607 SnapWords® Teaching Cards

SW6071

The Entire SnapWords® Collection

Is your child struggling to learn sight words? Are they working really hard to read? The majority of children learning to read are at a stage in which they learn naturally through visuals, body movement, and storytelling. Play to their strengths with the entire set of SnapWords® sight word cards.

SnapWords® harness the power of images, story, and motions to reach your struggling reader. If your child has been identified as a right-brained, visual, kinesthetic, or tactile learner – our multi-sensory cards and activities will engage all your child’s strengths and will unleash their potential to read. And leave tears, frustrations and behavior issues behind.

Whether using in the home or in the classroom, this kit delivers everything your child needs while learning to read sight words.

  • The 643 words in this kit make up 90% of words children will encounter in their reading
  • Fun, engaging activities and games
  • Easy-to-teach, ready-to-use lessons


THIS KIT INCLUDES: 

MORE DETAIL:

It is common for parents and teachers, who use SnapWords® as a strategy to help struggling readers, to see their child catch up or even surpass classmates. Don’t take our word for it – read testimonials or comments below from parents and teachers that have been in your shoes.

SnapWords® are designed to target as many learners and learning styles as possible:

  • Young children or beginners
  • Struggling readers
  • Readers with unique learning abilities such as ADHD, Down syndrome, dyslexia, autism, Asperger’s and others
  • English language learners

This kit is the Entire SnapWords® Collection - bringing together 306 SnapWords® Essentials Kit and 301 SnapWords® Extension Kit.

Ability levels include preschool through third grade and remedial.

Helpful Links: 

Try before you buy
SnapWords® Lists
607 Kit Plain Word Wall Words
SnapWords® tracking charts
Achievement Certificates
Activities for teaching SnapWords® 
SnapWords® contents Dolch, Fry, Fountas & Pinnell
SnapWords® Quick Start Guide

How to Teach SnapWords® Most Effectively

You’ve opened your Kit and have all those lovely, colorful words ready to introduce to your students! Now what? What is the very best way to teach SnapWords® efficiently and effectively?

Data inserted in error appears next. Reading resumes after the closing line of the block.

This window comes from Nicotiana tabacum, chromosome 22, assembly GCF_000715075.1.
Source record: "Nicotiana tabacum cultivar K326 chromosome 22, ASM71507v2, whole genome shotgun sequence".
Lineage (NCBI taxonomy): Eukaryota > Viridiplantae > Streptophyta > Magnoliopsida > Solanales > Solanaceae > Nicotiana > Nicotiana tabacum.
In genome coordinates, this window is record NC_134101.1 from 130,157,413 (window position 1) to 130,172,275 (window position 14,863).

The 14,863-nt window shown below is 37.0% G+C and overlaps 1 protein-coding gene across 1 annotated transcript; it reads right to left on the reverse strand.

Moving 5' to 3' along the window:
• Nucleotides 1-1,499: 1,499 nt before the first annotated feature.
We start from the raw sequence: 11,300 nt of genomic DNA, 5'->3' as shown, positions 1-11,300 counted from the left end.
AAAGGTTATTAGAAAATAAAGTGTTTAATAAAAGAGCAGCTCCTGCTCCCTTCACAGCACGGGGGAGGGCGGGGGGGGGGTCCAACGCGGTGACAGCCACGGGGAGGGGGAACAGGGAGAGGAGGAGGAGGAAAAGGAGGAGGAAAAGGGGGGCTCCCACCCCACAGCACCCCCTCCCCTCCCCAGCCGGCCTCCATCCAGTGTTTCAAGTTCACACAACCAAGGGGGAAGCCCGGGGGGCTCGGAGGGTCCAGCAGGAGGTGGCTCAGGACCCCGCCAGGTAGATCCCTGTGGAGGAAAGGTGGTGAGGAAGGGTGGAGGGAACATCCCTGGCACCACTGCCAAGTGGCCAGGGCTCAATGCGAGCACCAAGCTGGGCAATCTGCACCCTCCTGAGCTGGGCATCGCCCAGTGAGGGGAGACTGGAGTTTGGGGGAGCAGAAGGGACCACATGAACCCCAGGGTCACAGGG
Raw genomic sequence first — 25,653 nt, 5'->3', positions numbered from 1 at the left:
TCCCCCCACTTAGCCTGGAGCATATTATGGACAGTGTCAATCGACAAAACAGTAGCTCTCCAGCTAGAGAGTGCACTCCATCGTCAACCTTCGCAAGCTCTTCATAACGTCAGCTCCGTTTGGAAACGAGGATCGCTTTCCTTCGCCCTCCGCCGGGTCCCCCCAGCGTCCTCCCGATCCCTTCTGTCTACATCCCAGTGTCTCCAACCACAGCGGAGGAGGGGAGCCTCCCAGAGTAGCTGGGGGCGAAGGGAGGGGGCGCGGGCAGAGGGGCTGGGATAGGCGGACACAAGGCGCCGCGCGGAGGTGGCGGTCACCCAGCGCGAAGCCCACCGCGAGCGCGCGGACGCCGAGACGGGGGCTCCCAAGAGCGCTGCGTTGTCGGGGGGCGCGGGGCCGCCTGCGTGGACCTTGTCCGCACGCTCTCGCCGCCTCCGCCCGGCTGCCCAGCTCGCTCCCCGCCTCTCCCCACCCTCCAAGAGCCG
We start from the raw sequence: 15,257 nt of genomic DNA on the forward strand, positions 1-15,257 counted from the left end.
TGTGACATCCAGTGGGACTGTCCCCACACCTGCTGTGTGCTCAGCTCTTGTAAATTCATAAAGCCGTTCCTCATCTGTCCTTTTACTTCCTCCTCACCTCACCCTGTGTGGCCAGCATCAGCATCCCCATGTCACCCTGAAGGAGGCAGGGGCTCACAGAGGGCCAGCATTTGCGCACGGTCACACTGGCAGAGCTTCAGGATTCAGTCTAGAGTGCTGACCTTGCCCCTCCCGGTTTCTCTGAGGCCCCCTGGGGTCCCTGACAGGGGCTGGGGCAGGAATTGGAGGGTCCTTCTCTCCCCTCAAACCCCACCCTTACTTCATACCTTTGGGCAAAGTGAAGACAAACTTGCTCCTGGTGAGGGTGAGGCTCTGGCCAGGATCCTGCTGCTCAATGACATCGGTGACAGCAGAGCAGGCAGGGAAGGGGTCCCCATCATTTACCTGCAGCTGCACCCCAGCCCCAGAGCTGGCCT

Time needed: 15-20 minutes a day

Who & How: Whole class

Let’s review some background about teaching/learning visually first:
  1. Visual Learning is Instant: Remember that when learning visually, children’s brains will snap a picture of the SnapWords® and store it in memory. The significance of this is that children won’t need many exposures to the stylized word. One to three exposures will usually do the job!
  2. Teach with the Goal in Mind: The goal when teaching SnapWords® is to get children to plain words as soon as possible. The significance of this is that children will need to see SnapWords® pictures 1-3 times and then you will turn the cards over so they can read plain words. If you follow these steps, use of stylized words is very temporary.
Steps to Follow When Teaching SnapWords®
  1. Find your book, SnapWords® Mini-Lessons and turn to Section A – page 5.
  2. Start with Level 1 You can find these words by leafing through Set A and finding the green dots that have the number 1 in them. These words are all very small and most have short vowel sounds.
  3. Setting. Gather the whole class to a rug and sit on a chair in front of them. Use a pocket chart hanging at their eye level and arrange all 12 words in the chart. The significance of grouping the whole class near you is that their focus will increase. Children who are far away from the teacher will have many opportunities for distraction. When they are close to you and what they are learning, their focus will improve and you will be able to track efficiently who is with you and who has possibly tuned out. Children who need more support should be sitting right in front, very close to you.